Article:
A report by the Guardian UK claims former President Goodluck Jonathan refused offer by the British armed forces to attempt to rescue the Chibok Girls kidnapped by Boko Haram.
The guardian.com report claims the Royal Air Force, on a mission named Operation Turus, conduct air recces over northern Nigeria for several months after the girls were taken in April 2014.
“The girls were located in the first few weeks of the RAF mission,” a source involved in Operation Turus told the Observer. “We offered to rescue them, but the Nigerian government declined.”
The girls were then tracked by the aircraft as they were dispersed into progressively smaller groups over the following months, the source added, according to the report.
The report said the publication used Freedom of Information Act to obtain notes from meetings between British and Nigerian officials, suggesting Nigeria welcomed international assistance in looking for the girls but viewed any action against the kidnapping as a national issue.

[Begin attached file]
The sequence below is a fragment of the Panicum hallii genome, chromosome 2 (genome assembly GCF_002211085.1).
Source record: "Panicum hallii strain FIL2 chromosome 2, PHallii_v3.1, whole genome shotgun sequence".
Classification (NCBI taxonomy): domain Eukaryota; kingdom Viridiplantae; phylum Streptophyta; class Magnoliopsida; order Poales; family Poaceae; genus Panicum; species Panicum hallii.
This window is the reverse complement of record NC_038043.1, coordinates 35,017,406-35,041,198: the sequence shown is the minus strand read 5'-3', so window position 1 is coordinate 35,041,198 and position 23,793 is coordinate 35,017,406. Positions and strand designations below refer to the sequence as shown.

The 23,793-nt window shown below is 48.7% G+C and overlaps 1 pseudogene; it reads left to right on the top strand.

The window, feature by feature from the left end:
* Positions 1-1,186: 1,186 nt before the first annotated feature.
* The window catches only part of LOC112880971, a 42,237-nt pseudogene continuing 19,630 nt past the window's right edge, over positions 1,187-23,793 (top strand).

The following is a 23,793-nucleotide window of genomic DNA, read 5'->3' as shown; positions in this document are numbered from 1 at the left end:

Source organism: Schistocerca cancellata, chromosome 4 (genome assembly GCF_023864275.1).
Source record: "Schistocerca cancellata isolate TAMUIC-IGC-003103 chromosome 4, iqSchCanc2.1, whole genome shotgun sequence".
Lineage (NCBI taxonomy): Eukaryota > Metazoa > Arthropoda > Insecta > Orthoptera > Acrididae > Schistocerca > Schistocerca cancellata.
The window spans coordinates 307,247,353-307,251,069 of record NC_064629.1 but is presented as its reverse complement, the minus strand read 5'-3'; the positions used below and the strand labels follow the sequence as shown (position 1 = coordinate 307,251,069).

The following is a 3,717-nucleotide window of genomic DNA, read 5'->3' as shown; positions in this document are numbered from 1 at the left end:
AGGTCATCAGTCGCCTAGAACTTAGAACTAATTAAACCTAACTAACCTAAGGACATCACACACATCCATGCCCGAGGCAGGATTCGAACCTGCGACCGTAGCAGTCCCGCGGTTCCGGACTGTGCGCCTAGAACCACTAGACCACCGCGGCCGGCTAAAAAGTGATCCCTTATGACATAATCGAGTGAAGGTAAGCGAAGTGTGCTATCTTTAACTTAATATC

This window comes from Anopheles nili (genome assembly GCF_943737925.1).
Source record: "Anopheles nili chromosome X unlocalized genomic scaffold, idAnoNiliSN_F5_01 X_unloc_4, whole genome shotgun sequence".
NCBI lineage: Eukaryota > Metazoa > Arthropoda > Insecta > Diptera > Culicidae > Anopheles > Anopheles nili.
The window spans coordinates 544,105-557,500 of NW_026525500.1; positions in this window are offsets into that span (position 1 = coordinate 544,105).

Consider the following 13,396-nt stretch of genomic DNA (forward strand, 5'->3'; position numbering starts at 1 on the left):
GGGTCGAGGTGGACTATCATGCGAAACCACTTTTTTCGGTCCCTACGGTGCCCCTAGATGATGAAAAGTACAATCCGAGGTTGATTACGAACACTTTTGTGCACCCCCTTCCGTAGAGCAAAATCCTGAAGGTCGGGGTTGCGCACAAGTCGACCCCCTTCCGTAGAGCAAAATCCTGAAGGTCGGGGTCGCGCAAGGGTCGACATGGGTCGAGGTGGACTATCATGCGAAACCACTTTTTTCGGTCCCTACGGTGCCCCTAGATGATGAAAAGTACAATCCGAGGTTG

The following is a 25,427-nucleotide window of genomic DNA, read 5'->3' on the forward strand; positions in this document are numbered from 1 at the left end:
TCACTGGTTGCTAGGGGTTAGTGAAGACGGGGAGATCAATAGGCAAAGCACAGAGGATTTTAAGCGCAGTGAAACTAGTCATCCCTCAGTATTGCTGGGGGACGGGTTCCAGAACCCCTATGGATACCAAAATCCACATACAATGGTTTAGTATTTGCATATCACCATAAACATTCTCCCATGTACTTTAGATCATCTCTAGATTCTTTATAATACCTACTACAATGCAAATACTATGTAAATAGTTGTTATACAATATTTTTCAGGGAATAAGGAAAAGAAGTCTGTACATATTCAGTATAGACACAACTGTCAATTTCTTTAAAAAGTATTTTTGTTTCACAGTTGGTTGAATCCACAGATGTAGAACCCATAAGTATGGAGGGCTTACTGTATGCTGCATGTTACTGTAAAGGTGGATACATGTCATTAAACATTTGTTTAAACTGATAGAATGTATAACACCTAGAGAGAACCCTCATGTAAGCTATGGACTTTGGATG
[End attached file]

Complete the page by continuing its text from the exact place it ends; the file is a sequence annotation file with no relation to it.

It quotes Jonathan, during a meeting on 15 May 2014 with UK’s former Africa minister Mark Simmonds, as having said, “Nigeria’s intelligence and military services must solve the ultimate problem.”
A document summarising a meeting in Abuja in September 2014 between Nigeria’s national security adviser and James Duddridge MP, former under-secretary of state at the Foreign Office, shows Operation Turus had advanced to the point where rescue options were being discussed.
Minutes from a meeting the following month between Major-General James Chiswell and Jonathan hinted at the frustration felt by those trying to prompt some action from Nigeria, the report claimed.